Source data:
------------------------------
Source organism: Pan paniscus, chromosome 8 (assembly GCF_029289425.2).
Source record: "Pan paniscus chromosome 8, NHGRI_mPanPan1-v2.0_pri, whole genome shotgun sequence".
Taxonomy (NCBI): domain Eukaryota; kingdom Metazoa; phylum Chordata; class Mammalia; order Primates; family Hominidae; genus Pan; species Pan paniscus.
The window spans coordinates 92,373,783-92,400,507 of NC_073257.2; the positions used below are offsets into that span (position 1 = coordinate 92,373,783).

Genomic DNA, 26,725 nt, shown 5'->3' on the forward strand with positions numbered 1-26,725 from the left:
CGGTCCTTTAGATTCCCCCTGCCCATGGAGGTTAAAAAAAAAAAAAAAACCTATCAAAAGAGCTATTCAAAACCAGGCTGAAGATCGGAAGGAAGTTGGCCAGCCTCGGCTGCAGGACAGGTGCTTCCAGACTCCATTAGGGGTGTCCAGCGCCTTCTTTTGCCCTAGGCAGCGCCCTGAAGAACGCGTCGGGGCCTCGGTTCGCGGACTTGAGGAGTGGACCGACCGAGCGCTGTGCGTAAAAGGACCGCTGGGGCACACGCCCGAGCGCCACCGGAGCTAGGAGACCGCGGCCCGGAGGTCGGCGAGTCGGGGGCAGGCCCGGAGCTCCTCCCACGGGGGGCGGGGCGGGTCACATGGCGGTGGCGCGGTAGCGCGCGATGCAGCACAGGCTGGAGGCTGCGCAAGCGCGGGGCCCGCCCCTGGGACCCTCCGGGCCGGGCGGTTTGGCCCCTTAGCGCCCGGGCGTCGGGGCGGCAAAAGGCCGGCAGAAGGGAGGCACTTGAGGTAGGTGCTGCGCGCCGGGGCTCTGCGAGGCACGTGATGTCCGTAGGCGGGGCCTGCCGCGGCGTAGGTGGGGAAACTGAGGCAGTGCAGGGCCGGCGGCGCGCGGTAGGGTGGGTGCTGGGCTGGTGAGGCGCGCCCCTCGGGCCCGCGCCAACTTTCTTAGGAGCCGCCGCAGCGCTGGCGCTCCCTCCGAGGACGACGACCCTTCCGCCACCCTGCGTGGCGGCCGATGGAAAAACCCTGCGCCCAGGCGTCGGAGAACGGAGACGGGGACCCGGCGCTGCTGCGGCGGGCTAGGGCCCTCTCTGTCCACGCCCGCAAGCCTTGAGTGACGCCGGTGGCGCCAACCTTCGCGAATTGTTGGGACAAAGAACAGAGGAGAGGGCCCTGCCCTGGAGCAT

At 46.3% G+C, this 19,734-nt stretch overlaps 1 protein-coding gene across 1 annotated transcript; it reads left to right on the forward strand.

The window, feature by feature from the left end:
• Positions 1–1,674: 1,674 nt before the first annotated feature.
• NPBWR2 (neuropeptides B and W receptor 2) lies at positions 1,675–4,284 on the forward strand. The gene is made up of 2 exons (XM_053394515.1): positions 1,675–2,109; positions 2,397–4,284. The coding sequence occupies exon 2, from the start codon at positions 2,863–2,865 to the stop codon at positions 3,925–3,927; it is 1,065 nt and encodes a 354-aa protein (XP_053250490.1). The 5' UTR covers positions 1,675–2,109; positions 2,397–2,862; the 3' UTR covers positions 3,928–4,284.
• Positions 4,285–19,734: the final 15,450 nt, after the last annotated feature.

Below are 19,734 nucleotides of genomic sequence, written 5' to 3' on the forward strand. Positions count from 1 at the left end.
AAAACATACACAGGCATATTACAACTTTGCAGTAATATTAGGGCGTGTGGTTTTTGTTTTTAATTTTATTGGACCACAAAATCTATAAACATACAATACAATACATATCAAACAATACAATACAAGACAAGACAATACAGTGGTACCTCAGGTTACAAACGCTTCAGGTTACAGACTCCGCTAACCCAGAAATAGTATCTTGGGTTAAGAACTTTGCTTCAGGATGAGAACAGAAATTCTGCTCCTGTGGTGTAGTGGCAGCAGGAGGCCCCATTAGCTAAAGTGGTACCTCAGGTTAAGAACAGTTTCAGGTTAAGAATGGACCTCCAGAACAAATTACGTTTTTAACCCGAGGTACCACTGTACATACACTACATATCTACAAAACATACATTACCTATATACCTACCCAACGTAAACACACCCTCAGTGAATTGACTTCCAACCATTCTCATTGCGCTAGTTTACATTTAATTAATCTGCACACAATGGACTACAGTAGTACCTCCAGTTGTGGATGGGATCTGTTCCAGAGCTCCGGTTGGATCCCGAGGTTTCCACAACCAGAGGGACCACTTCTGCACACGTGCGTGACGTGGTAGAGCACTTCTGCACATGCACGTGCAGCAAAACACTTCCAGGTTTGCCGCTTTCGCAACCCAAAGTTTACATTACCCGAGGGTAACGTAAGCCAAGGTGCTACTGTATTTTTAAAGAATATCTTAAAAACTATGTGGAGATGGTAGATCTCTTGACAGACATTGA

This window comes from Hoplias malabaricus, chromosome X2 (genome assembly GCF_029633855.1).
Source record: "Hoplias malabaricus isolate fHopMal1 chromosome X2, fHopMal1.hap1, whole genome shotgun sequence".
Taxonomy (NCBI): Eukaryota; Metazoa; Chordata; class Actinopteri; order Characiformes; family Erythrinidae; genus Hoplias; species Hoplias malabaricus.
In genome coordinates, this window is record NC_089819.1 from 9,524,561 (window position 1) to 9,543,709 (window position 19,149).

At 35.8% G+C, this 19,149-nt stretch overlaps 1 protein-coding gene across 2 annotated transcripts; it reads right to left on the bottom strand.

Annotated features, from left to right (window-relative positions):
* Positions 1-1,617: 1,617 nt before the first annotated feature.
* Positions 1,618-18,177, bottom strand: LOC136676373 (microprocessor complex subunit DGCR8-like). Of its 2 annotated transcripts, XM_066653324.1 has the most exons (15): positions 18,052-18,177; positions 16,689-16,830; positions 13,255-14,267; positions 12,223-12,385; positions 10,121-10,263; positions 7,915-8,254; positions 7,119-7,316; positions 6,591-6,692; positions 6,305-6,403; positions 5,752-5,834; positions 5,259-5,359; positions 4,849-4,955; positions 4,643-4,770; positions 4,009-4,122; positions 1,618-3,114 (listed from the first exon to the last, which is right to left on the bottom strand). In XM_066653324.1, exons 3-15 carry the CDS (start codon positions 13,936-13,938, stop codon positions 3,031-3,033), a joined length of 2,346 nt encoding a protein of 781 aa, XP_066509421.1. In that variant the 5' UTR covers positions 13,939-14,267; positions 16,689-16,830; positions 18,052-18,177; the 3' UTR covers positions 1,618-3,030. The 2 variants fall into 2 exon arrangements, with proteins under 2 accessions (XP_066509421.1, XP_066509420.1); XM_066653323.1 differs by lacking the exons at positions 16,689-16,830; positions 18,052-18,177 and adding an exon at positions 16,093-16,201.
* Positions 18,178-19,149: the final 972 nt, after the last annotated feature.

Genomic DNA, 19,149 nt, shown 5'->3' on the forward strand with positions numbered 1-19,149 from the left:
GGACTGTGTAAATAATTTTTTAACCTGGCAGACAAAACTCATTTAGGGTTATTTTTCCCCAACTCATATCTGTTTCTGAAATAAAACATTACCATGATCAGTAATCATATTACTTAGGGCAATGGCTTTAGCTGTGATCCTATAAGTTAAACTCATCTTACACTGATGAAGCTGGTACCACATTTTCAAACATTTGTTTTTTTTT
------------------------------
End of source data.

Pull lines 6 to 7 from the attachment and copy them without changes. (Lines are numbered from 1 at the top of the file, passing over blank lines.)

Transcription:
CGGTCCTTTAGATTCCCCCTGCCCATGGAGGTTAAAAAAAAAAAAAAAACCTATCAAAAGAGCTATTCAAAACCAGGCTGAAGATCGGAAGGAAGTTGGCCAGCCTCGGCTGCAGGACAGGTGCTTCCAGACTCCATTAGGGGTGTCCAGCGCCTTCTTTTGCCCTAGGCAGCGCCCTGAAGAACGCGTCGGGGCCTCGGTTCGCGGACTTGAGGAGTGGACCGACCGAGCGCTGTGCGTAAAAGGACCGCTGGGGCACACGCCCGAGCGCCACCGGAGCTAGGAGACCGCGGCCCGGAGGTCGGCGAGTCGGGGGCAGGCCCGGAGCTCCTCCCACGGGGGGCGGGGCGGGTCACATGGCGGTGGCGCGGTAGCGCGCGATGCAGCACAGGCTGGAGGCTGCGCAAGCGCGGGGCCCGCCCCTGGGACCCTCCGGGCCGGGCGGTTTGGCCCCTTAGCGCCCGGGCGTCGGGGCGGCAAAAGGCCGGCAGAAGGGAGGCACTTGAGGTAGGTGCTGCGCGCCGGGGCTCTGCGAGGCACGTGATGTCCGTAGGCGGGGCCTGCCGCGGCGTAGGTGGGGAAACTGAGGCAGTGCAGGGCCGGCGGCGCGCGGTAGGGTGGGTGCTGGGCTGGTGAGGCGCGCCCCTCGGGCCCGCGCCAACTTTCTTAGGAGCCGCCGCAGCGCTGGCGCTCCCTCCGAGGACGACGACCCTTCCGCCACCCTGCGTGGCGGCCGATGGAAAAACCCTGCGCCCAGGCGTCGGAGAACGGAGACGGGGACCCGGCGCTGCTGCGGCGGGCTAGGGCCCTCTCTGTCCACGCCCGCAAGCCTTGAGTGACGCCGGTGGCGCCAACCTTCGCGAATTGTTGGGACAAAGAACAGAGGAGAGGGCCCTGCCCTGGAGCAT

At 46.3% G+C, this 19,734-nt stretch overlaps 1 protein-coding gene across 1 annotated transcript; it reads left to right on the forward strand.